ephod (n.) Look up ephod at Dictionary.com
Jewish priestly vestment, late 14c., from Hebrew ephod, from aphad "to put on."
ephor (n.) Look up ephor at Dictionary.com
Spartan magistrate, 1580s, from Greek ephoros "overseer," from epi- "over" (see epi-) + horan "to see," possibly from PIE root *wer- (4) "to perceive" (see ward (n.)).
Ephraim Look up Ephraim at Dictionary.com
masc. personal name, in Old Testament the younger son of Joseph, also the name of the tribe descended from him, and sometimes used figuratively for "Kingdom of Israel;" Greek form of Hebrew Ephrayim, a derivative of parah "was fruitful" (related to Aramaic pera "fruit").
epi- Look up epi- at Dictionary.com
before vowels reduced to ep-, before aspirated vowels eph-, word-forming element meaning "on, upon, above," also "in addition to; toward, among," from Greek epi "upon, at, close upon (in space or time), on the occasion of, in addition," from PIE *epi, *opi "near, at, against" (cognates: Sanskrit api "also, besides;" Avestan aipi "also, to, toward;" Armenian ev "also, and;" Latin ob "toward, against, in the way of;" Oscan op, Greek opi- "behind;" Hittite appizzis "younger;" Lithuanian ap- "about, near;" Old Church Slavonic ob "on"). A productive prefix in Greek; also used in modern scientific compounds (such as epicenter).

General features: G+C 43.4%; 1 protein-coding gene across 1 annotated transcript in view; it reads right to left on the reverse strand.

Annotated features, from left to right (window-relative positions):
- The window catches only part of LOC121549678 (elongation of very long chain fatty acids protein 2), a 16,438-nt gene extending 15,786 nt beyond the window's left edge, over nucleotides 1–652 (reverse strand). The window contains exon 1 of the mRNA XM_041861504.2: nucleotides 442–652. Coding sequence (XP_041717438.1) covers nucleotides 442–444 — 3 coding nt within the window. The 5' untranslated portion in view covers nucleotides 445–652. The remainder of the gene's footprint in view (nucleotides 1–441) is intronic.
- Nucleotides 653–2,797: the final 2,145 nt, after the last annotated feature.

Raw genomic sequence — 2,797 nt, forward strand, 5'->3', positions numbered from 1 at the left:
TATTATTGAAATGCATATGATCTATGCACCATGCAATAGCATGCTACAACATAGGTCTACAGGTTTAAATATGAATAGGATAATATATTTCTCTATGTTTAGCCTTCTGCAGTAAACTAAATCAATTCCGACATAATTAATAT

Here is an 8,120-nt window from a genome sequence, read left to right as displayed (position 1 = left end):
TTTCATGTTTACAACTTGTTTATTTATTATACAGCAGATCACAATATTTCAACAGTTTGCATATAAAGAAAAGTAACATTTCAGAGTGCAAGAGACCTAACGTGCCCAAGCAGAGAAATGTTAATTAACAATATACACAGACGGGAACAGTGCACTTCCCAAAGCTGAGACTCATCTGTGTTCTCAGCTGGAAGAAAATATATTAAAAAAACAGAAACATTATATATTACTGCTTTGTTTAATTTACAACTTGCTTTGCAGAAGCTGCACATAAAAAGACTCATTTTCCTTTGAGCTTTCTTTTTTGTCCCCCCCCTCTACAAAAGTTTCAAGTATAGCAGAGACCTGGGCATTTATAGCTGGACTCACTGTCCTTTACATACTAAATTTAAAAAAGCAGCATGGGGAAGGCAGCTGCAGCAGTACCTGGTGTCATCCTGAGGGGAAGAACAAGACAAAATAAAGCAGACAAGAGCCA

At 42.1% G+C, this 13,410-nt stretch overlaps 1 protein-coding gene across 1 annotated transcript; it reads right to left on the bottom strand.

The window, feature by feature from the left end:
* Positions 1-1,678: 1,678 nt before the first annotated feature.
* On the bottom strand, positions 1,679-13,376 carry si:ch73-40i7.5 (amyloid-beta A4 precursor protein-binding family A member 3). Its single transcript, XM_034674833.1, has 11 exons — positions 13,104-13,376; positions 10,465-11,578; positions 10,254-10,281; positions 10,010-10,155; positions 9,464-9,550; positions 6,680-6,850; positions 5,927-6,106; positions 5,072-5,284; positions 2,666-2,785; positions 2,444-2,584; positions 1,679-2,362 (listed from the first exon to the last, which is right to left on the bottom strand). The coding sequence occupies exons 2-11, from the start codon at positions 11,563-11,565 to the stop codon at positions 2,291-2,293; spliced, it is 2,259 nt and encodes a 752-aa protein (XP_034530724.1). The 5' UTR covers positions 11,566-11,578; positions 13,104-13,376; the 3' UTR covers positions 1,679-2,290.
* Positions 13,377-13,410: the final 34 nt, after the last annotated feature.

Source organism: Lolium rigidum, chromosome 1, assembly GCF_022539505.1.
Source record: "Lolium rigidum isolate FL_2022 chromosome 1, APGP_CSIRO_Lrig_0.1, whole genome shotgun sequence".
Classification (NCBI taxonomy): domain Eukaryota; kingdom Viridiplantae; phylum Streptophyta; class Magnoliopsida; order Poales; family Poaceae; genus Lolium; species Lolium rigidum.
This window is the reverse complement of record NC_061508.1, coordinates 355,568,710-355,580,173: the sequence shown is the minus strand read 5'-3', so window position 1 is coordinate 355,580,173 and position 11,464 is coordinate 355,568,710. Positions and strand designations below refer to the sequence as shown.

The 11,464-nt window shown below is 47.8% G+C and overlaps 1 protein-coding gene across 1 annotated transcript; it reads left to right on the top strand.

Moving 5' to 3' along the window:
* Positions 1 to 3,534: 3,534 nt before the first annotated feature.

epic (adj.) Look up epic at Dictionary.com
1580s, "pertaining to or constituting a lengthy heroic poem," via Middle French épique or directly from Latin epicus, from Greek epikos, from epos "a word; a tale, story; promise, prophecy, proverb; poetry in heroic verse," from PIE *wekw- "to speak" (see voice (n.)). Extended sense of "grand, heroic" first recorded in English 1731. From 1706 as a noun in reference to an epic poem, "A long narrative told on a grand scale of time and place, featuring a larger-than-life protagonist and heroic actions" [Miller Williams, "Patterns of Poetry"]. Earlier as "an epic poet" (1630s).
epicene (adj.) Look up epicene at Dictionary.com
"belonging to or including both sexes," mid-15c., epycen, originally a grammatical term for nouns that may denote either gender, from Latin epicoenus "common," from Greek epikoinos "common to many, promiscuous," from epi "on" (see epi-) + koinos "common" (see coeno-). English has no need of it in its grammatical sense. Extended sense of "characteristic of both sexes" first recorded in English c. 1600; that of "effeminate" is from 1630s.
epicenter (n.) Look up epicenter at Dictionary.com
1885 in seismology, "point on the earth's surface directly above the center or focus of an earthquake," from Modern Latin epicentrum (1879 in geological use); see epi- + center (n.). Related: Epicentral (1866).
epicentre (n.) Look up epicentre at Dictionary.com
chiefly British English spelling of epicenter; for spelling, see -re.